These and other problems are generally solved or circumvented, and technical advantages are generally achieved, by advantageous embodiments of the present invention which include methods and apparatuses for receiving, transmitting and transceiving differential MGT signals on a differential signaling interface and using general purpose buffers to receive and transmit OOB signals on the same interface.
In an exemplary embodiment, an apparatus is provided including a differential signal interface for coupling a differential signal at a first frequency on a pair of opposite polarity signals; a differential signal receiver coupled to the differential signal interface and outputting received data signals; a first general purpose input buffer for receiving an out of band signal at a second frequency lower than the first frequency, coupled to one of the pair of opposite polarity signals, and having a first out of band signal output; a second general purpose input buffer for receiving the out of band signal at the second frequency, coupled to the other one of the pair of opposite polarity signals, and having a second out of band signal output. The OOB signal is received on the differential signal interface having the same voltage level on both of the pair of opposite polarity signals. In another exemplary embodiment, the above described circuit includes transmission networks for coupling the differential receiver circuit to the opposite polarity differential signals, the transmission networks further having terminals for coupling the generic input buffers to the respective one of the differential signals.
In another exemplary embodiment, a configurable integrated circuit is provided with user defined functionality and including multi-gigabit receiver circuits. The multi-gigabit receiver circuits are coupled to receive differential signals at a first frequency on a pair of opposite polarity signals; the embodiment further includes a first general purpose input buffer for receiving out of band signals at a second frequency lower than the first frequency, coupled to one of the pair of opposite polarity signals, and having a first out of band signal output; a second general purpose input buffer for receiving out of band signals at the second frequency, coupled to the other one of the pair of opposite polarity signals, and having a second out of band signal output. The out of band signals are received on the differential signal interface having the same voltage level on both of the pair of opposite polarity signals. In another exemplary embodiment, the circuit includes transmission networks for coupling the multi-gigabit receiver circuit to the opposite polarity differential signals, the transmission networks further having terminals for coupling the generic input buffers to the respective differential signals. In another exemplary embodiment, the above described circuit further includes general purpose output buffers for transmitting out of band signals on the opposite polarity differential signals.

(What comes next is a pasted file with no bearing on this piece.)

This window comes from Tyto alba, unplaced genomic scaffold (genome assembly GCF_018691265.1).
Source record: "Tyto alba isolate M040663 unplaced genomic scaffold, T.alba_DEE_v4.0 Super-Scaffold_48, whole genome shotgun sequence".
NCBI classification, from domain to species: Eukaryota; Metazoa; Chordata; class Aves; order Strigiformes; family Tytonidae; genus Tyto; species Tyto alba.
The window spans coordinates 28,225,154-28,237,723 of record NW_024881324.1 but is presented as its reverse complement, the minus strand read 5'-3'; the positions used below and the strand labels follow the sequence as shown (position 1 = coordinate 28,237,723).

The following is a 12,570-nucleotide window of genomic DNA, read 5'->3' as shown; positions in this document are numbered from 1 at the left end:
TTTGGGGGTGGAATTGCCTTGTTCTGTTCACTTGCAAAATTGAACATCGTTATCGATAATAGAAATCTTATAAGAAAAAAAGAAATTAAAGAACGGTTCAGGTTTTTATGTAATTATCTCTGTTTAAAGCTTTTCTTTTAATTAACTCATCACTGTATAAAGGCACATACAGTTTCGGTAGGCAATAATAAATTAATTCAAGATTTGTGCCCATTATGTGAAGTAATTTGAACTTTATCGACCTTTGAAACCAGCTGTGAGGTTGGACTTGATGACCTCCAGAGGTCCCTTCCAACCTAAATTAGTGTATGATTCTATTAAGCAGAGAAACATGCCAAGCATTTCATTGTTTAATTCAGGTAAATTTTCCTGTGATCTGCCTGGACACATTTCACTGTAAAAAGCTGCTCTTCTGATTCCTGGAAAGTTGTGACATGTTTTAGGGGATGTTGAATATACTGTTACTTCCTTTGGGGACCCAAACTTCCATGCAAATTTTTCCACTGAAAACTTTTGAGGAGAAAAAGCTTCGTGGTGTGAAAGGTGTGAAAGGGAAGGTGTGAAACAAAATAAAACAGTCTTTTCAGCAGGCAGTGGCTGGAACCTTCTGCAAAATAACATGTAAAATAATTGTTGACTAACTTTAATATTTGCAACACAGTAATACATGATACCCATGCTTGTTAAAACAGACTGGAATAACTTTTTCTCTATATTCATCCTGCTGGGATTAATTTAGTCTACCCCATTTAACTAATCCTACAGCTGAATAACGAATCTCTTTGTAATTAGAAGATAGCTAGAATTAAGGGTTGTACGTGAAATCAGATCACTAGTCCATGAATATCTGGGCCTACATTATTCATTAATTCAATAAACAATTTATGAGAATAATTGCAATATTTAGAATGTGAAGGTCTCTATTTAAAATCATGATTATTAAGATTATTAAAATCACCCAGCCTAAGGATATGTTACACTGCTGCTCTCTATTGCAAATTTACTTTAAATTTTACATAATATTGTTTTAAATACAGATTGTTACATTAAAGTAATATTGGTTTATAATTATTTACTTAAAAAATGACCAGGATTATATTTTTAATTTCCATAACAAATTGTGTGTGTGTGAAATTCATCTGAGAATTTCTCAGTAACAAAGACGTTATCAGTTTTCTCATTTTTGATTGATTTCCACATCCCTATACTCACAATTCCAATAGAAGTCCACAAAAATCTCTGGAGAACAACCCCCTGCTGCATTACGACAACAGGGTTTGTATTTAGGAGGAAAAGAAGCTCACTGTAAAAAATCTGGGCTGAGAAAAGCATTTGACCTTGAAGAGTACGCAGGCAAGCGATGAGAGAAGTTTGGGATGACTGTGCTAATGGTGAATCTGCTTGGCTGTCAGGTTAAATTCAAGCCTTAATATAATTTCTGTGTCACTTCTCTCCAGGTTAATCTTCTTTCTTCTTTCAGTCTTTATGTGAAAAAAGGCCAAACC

In an exemplary method embodiment, the method includes receiving a pair of opposite polarity differential signals at a first frequency on a multi-gigabit differential signal interface; providing a first general purpose input buffer coupled to one of the pair of opposite polarity differential signals for receiving OOB signals at a second frequency lower than the first frequency, and having received out of band signal output; and providing a second general purpose input buffer coupled to the other one of the pair of opposite polarity differential signals for receiving out of band signals at a second frequency lower than the first frequency, and having received out of band signal output; wherein receiving the out of band signals includes receiving signals on the opposite polarity differential signals that are at the same voltage level. In a further method embodiment, the above recited method is performed and further includes providing transmission networks for coupling a differential receiver circuit to the opposite polarity differential signals, the transmission networks further having terminals for coupling the generic input buffers to the respective ones of the differential signals.